South Africa’s wine regions are divided into region, then smaller districts, and finally wards, but the country’s wine styles are differentiated more by grape variety than by region. Pinotage, a cross between Pinot Noir and Cinsault, is the country’s “signature” grape, responsible for earthy, gamey reds. When Pinotage is blended with other red varieties, like Cabernet Sauvignon, Merlot, Syrah, or Pinot Noir (all commonly vinified alone as well), it is often labeled as a “Cape Blend.” Chenin Blanc (locally known as “Steen”) dominates white wine production, with Chardonnay and Sauvignon Blanc following behind.

Cabernet Sauvignon

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A noble variety bestowed with both power and concentration, Cabernet Sauvignon is sometimes referred to as the “king” of red grapes. It can be somewhat unapproachable early in its youth but has the potential to age beautifully, with the ability to last fifty years or more at its best. Small berries and tough skins provide its trademark firm tannic grip, while high acidity helps to keep the wine fresh for decades. Cabernet Sauvignon flourishes in temperate climates like Bordeaux's Medoc region (and in St-Emillion and Pomerol, where it plays a supporting role to Merlot). The top Médoc producers use Cabernet Sauvignon for their wine’s backbone, blending it with Merlot and smaller amounts of Cabernet Franc, Malbec, and/or Petit Verdot. On its own, Cabernet Sauvignon has enjoyed great success throughout the world, particularly in the Napa Valley, and is responsible for some of the world’s most prestigious and sought-after “cult” wines.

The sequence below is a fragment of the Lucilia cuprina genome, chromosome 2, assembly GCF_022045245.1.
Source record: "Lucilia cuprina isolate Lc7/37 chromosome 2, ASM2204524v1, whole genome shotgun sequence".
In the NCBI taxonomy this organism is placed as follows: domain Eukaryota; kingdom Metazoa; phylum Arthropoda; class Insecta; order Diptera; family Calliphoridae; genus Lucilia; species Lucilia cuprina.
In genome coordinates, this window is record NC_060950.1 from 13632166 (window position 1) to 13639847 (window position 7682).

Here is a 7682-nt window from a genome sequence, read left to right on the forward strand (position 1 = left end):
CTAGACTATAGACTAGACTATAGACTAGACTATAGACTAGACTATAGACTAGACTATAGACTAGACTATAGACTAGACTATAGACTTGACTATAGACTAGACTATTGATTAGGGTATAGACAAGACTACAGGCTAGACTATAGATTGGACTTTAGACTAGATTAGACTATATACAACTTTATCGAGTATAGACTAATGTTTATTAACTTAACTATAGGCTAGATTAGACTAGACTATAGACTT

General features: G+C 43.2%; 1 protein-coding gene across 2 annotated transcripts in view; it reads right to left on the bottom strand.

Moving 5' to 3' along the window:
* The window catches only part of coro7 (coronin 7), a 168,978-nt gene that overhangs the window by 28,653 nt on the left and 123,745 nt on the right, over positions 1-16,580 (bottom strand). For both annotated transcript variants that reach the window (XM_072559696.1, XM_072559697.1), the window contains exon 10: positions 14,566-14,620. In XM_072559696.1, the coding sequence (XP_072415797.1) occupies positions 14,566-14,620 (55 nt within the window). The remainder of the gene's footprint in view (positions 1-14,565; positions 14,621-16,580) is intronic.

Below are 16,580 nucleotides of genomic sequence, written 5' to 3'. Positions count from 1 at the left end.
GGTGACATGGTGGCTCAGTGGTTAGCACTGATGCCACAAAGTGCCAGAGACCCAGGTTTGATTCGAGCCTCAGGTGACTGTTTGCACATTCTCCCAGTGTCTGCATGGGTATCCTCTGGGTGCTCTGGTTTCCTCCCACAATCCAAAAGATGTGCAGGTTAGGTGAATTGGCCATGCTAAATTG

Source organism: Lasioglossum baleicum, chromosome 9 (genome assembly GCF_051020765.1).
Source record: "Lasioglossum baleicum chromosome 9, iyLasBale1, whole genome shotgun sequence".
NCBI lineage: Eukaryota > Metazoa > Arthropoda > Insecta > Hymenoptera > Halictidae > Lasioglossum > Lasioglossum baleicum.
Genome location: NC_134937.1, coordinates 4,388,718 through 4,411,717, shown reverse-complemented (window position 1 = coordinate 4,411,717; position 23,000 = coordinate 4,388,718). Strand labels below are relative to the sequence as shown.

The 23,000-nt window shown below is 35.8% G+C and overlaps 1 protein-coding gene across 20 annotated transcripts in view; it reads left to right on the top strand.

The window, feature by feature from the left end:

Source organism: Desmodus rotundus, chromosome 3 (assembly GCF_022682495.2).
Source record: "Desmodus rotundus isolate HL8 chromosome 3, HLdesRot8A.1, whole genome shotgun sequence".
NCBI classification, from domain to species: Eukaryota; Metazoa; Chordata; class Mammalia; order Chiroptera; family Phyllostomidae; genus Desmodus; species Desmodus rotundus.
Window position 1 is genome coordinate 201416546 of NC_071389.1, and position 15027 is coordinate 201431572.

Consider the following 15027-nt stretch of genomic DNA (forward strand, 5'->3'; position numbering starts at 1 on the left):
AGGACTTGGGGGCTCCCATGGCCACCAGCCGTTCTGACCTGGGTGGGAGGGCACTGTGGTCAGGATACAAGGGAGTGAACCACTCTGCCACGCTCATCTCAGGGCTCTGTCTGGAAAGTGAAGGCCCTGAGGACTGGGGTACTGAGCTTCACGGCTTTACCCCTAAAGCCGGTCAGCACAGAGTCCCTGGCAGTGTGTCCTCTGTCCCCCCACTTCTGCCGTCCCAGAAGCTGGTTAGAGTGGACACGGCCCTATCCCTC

In the Glass

High in color, tannin, and extract, Cabernet Sauvignon expresses notes of blackberry, cassis, plum, currant, spice, and tobacco. In Bordeaux and elsewhere in the Old World you'll find the more earthy, tannic side of Cabernet, where it's typically blended to soften tannins and add complexity. In warmer regions like California and Australia, you can typically expect more ripe fruit flavors upfront.

Perfect Pairings

Cabernet Sauvignon is right at home with rich, intense meat dishes—beef, lamb, and venison, in particular—where its opulent fruit and decisive tannins make an equal match to the dense protein of the meat. With a mature Cabernet, opt for tender, slow-cooked meat dishes.

Sommelier Secrets

Despite the modern importance and ubiquity of Cabernet Sauvignon, it is actually a relatively young variety. In 1997, DNA revealed the grape to be a spontaneous crossing of Cabernet Franc and Sauvignon Blanc which took place in 17th century southwestern France.

LAU2023617_1999 Item# 48940